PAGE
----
|Sedalia, Missouri, 1869|
CONFIDENTIAL.] SAINT LOUIS, MO., [December 2,] 1861.
Major General GEORGE B. McCLELLAN,
Commander-in-Chief, Washington, D. C.:
GENERAL: As stated in a former communication, Brigadier General W. T. Sherman, on reporting here for duty, was ordered to inspect troops (three divisions) at Sedalia and vicinity, and if, in the absence of General Pope, he deemed there was danger of an immediate attack, he was authorized to assume the command. He did so, and commenced the movements of the troops in a manner which I did not approve, and countermanded. I also received information from officers there that General S[herman] was completely 'stampeded," and was 'stampeding" the army. I therefore immediately ordered him to this place, and yesterday gave him a leave of absence for twenty days to visit his family in Ohio. I am satisfied that General S[herman's] physical and mental system is so completely broken by labor and care as to render him for the present entirely unfit for duty. Perhaps a few weeks' rest may restore him. I am satisfied that in his present condition it would be dangerous to give him a command here. Can't you send me a brigadier-general of high rank capable of commanding a corps d'armee of three or four divisions? Say Heintzelman, F. J. Porter, Franklin, or McCall. Those of lower grades would be ranked by others here. Grant cannot be taken from Cairo, nor Curtis from this place at present. Sigel is sick, and Prentiss operating against insurgents in Northern Missouri. I dare not intrust the "mustangs" with high commands in the face of the enemy.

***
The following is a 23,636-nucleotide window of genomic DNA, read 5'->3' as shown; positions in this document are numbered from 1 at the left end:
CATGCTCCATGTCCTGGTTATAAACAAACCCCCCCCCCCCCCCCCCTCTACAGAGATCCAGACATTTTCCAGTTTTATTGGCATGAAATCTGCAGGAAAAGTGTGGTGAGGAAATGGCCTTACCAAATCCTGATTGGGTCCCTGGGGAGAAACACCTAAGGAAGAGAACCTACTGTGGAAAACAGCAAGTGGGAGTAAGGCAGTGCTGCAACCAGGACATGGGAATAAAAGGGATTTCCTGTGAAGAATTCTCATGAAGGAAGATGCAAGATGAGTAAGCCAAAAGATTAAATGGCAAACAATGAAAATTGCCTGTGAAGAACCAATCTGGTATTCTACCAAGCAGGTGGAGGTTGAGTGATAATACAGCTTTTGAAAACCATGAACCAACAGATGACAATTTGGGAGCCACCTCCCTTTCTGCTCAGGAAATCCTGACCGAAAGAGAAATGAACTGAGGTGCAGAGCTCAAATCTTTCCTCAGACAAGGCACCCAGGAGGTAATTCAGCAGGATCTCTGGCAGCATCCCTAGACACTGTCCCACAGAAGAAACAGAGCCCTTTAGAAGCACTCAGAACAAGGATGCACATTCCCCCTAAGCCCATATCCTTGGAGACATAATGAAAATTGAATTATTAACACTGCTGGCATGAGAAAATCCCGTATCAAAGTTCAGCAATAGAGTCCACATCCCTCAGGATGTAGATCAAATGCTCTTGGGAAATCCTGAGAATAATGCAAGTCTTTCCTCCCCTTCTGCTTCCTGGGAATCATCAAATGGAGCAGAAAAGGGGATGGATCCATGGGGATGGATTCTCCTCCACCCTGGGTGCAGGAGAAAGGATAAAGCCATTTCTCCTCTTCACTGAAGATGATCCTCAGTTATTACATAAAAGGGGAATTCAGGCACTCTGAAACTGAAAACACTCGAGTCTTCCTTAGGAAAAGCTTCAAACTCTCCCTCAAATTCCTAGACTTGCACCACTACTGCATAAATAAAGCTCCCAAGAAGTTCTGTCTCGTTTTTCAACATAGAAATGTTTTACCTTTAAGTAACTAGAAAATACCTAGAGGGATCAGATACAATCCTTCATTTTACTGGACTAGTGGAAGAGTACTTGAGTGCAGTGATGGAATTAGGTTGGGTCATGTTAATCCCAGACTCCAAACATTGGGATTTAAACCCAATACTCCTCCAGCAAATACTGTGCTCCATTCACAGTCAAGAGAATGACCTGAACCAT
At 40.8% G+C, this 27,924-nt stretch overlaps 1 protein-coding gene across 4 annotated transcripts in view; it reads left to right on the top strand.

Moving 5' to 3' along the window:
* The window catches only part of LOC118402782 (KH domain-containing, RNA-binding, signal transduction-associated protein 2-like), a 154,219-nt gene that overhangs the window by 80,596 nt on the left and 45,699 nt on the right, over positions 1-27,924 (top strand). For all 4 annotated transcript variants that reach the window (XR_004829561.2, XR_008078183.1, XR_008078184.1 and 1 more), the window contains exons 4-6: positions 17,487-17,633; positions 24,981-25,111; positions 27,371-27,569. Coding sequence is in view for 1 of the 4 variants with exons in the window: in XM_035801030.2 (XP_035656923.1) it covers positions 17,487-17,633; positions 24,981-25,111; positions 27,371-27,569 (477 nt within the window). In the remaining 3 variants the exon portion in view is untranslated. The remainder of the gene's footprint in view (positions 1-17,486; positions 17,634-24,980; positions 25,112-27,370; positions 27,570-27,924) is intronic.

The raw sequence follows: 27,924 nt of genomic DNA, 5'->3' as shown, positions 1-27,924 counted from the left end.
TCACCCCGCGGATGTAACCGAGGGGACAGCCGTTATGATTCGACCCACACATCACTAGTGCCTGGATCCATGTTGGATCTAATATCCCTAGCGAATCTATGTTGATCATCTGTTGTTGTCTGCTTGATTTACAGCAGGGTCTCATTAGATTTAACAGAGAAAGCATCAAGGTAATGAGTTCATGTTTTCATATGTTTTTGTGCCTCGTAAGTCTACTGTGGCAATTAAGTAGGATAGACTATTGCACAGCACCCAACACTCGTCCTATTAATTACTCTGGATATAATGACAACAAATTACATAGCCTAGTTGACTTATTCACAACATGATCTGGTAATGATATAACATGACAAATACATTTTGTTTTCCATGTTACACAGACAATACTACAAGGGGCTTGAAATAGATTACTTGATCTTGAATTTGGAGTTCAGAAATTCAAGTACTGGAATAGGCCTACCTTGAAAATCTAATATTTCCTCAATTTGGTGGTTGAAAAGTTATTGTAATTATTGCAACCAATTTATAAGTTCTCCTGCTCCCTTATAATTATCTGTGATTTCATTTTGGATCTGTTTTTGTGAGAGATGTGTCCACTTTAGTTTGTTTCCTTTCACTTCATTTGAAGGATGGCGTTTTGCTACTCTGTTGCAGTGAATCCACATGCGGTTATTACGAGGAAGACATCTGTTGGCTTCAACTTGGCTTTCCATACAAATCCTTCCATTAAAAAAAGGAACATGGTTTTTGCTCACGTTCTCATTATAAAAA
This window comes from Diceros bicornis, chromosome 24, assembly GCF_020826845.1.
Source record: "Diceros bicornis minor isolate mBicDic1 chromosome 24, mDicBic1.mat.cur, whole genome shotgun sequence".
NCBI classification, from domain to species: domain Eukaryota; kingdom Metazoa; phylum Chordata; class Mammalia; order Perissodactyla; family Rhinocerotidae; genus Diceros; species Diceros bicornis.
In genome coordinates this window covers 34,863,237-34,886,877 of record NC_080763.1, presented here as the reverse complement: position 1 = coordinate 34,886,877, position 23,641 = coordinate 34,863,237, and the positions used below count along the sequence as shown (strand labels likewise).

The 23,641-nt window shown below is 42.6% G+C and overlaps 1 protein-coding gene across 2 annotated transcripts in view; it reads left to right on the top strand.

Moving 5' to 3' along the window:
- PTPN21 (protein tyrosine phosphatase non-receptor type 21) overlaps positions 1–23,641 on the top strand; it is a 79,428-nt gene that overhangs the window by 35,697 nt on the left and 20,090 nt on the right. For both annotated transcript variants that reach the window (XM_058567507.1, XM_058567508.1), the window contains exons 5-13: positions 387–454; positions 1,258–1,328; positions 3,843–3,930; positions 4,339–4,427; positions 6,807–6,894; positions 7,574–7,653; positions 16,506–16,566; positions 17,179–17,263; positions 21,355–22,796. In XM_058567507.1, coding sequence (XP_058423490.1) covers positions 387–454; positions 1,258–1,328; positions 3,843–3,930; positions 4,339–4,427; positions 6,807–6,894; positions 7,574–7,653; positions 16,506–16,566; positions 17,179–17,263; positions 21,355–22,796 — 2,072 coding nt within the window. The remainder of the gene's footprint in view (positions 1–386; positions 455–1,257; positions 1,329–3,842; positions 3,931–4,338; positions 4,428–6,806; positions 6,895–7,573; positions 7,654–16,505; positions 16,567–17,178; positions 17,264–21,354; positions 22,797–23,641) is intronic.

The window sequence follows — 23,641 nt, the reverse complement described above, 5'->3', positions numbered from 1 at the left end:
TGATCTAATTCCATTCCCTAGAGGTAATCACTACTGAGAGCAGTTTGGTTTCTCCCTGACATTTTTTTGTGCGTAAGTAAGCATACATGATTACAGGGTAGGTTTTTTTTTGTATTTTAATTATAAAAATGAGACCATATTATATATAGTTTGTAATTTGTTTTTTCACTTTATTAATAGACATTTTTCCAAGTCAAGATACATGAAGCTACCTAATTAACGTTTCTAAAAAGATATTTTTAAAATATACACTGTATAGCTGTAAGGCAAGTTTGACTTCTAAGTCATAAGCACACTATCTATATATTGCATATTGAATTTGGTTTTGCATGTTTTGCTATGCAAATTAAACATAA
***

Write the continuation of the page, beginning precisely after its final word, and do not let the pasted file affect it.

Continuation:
Very respectfully, your obedient servant,
H. W. HALLECK,
Series I., Vol. 52, Part 1, Page 198
After putting Sherman on duty inspecting troops after he exhibited signs of nervous exhaustion, Halleck then had to send him back to his family in Ohio after he took charge of three divisions at Sedalia when there was no threat at hand. That Sherman would ultimately come back from his condition to be a central figure in the war is one of the more impressive individual stories of the Civil War.